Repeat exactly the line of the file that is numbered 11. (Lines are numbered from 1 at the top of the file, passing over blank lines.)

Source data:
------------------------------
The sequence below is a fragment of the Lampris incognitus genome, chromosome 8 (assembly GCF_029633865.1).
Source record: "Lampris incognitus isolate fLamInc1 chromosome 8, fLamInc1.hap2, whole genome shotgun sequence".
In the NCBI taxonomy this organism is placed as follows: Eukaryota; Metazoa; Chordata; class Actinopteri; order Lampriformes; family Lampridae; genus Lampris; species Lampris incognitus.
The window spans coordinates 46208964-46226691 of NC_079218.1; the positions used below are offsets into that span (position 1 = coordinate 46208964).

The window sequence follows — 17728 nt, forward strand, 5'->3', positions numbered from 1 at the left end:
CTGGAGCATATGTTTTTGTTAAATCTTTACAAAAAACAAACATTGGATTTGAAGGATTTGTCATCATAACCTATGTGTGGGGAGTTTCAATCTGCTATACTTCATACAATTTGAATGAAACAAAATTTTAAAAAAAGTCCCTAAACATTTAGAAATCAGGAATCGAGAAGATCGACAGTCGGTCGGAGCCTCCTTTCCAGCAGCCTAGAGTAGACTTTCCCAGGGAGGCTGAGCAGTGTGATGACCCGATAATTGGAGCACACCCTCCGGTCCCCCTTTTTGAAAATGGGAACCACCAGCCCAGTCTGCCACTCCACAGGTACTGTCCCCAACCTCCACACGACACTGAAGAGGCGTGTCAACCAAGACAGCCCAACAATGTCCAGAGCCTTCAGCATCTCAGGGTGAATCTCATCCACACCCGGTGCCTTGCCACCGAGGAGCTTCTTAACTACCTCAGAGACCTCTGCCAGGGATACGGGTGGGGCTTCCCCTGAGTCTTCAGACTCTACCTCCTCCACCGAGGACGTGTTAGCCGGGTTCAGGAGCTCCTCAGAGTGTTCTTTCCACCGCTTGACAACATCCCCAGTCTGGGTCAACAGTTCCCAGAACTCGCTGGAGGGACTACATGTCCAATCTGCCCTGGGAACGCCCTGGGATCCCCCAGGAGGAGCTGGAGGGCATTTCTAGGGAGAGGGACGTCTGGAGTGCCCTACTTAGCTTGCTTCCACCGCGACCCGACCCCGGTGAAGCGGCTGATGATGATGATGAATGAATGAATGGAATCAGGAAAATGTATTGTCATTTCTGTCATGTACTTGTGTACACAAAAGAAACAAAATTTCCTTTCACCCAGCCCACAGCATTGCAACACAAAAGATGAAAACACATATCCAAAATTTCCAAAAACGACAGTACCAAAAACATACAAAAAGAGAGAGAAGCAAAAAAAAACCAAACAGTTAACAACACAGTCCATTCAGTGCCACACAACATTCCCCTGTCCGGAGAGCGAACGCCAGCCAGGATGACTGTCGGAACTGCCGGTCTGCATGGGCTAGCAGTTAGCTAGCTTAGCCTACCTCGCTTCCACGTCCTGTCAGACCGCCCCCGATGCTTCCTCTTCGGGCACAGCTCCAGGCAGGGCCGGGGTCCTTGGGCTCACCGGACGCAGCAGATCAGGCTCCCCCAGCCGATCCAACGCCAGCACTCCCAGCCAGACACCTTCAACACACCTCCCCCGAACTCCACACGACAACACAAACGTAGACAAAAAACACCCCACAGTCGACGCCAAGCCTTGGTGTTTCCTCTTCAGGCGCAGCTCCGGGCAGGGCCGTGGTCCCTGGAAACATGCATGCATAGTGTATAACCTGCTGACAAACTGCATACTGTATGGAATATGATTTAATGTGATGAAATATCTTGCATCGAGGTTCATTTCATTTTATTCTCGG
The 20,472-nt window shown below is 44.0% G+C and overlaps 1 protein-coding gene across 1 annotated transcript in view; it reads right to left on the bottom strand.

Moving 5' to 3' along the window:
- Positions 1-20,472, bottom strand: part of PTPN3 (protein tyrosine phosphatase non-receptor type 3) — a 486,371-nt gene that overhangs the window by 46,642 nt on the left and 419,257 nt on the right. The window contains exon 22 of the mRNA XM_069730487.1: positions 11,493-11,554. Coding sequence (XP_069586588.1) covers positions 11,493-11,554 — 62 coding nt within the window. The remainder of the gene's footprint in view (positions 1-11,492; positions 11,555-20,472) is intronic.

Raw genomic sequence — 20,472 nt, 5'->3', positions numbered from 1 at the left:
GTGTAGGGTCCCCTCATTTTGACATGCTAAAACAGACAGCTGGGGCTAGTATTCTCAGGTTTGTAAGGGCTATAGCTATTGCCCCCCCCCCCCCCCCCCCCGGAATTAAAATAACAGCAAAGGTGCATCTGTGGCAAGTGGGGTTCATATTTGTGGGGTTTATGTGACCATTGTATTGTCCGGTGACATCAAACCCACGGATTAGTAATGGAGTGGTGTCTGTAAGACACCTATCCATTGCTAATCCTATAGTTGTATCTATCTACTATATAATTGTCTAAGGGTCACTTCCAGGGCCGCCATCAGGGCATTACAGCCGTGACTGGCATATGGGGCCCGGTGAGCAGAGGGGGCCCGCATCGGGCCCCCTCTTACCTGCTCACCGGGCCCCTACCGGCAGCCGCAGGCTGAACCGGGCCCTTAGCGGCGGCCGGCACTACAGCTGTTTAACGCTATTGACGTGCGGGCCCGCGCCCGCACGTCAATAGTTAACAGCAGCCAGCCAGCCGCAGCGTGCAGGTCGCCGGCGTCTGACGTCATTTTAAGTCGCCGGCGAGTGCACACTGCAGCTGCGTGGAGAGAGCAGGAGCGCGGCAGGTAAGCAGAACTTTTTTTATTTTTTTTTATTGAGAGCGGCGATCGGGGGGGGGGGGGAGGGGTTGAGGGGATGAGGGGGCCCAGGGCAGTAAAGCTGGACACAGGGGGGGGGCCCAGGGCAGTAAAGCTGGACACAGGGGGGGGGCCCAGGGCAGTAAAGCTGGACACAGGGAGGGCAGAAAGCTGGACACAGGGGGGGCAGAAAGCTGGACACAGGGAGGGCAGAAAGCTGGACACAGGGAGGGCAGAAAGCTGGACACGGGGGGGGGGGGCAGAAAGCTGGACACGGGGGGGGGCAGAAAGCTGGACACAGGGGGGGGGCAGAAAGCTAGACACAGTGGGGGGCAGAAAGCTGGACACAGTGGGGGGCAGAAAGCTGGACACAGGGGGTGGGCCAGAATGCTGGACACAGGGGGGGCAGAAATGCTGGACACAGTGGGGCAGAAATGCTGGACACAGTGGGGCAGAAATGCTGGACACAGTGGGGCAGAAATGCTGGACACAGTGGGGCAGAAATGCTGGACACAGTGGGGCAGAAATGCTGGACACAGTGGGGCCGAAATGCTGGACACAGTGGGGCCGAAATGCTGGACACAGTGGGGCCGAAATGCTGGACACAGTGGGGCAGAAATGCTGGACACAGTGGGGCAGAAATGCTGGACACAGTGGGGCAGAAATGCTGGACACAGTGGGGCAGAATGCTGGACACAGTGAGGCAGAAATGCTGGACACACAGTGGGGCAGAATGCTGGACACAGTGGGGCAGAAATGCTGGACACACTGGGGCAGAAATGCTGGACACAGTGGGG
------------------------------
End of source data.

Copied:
GTGTAGGGTCCCCTCATTTTGACATGCTAAAACAGACAGCTGGGGCTAGTATTCTCAGGTTTGTAAGGGCTATAGCTATTGCCCCCCCCCCCCCCCCCCCCGGAATTAAAATAACAGCAAAGGTGCATCTGTGGCAAGTGGGGTTCATATTTGTGGGGTTTATGTGACCATTGTATTGTCCGGTGACATCAAACCCACGGATTAGTAATGGAGTGGTGTCTGTAAGACACCTATCCATTGCTAATCCTATAGTTGTATCTATCTACTATATAATTGTCTAAGGGTCACTTCCAGGGCCGCCATCAGGGCATTACAGCCGTGACTGGCATATGGGGCCCGGTGAGCAGAGGGGGCCCGCATCGGGCCCCCTCTTACCTGCTCACCGGGCCCCTACCGGCAGCCGCAGGCTGAACCGGGCCCTTAGCGGCGGCCGGCACTACAGCTGTTTAACGCTATTGACGTGCGGGCCCGCGCCCGCACGTCAATAGTTAACAGCAGCCAGCCAGCCGCAGCGTGCAGGTCGCCGGCGTCTGACGTCATTTTAAGTCGCCGGCGAGTGCACACTGCAGCTGCGTGGAGAGAGCAGGAGCGCGGCAGGTAAGCAGAACTTTTTTTATTTTTTTTTATTGAGAGCGGCGATCGGGGGGGGGGGGGAGGGGTTGAGGGGATGAGGGGGCCCAGGGCAGTAAAGCTGGACACAGGGGGGGGGCCCAGGGCAGTAAAGCTGGACACAGGGGGGGGGCCCAGGGCAGTAAAGCTGGACACAGGGAGGGCAGAAAGCTGGACACAGGGGGGGCAGAAAGCTGGACACAGGGAGGGCAGAAAGCTGGACACAGGGAGGGCAGAAAGCTGGACACGGGGGGGGGGGGCAGAAAGCTGGACACGGGGGGGGGCAGAAAGCTGGACACAGGGGGGGGGCAGAAAGCTAGACACAGTGGGGGGCAGAAAGCTGGACACAGTGGGGGGCAGAAAGCTGGACACAGGGGGTGGGCCAGAATGCTGGACACAGGGGGGGCAGAAATGCTGGACACAGTGGGGCAGAAATGCTGGACACAGTGGGGCAGAAATGCTGGACACAGTGGGGCAGAAATGCTGGACACAGTGGGGCAGAAATGCTGGACACAGTGGGGCAGAAATGCTGGACACAGTGGGGCCGAAATGCTGGACACAGTGGGGCCGAAATGCTGGACACAGTGGGGCCGAAATGCTGGACACAGTGGGGCAGAAATGCTGGACACAGTGGGGCAGAAATGCTGGACACAGTGGGGCAGAAATGCTGGACACAGTGGGGCAGAATGCTGGACACAGTGAGGCAGAAATGCTGGACACACAGTGGGGCAGAATGCTGGACACAGTGGGGCAGAAATGCTGGACACACTGGGGCAGAAATGCTGGACACAGTGGGG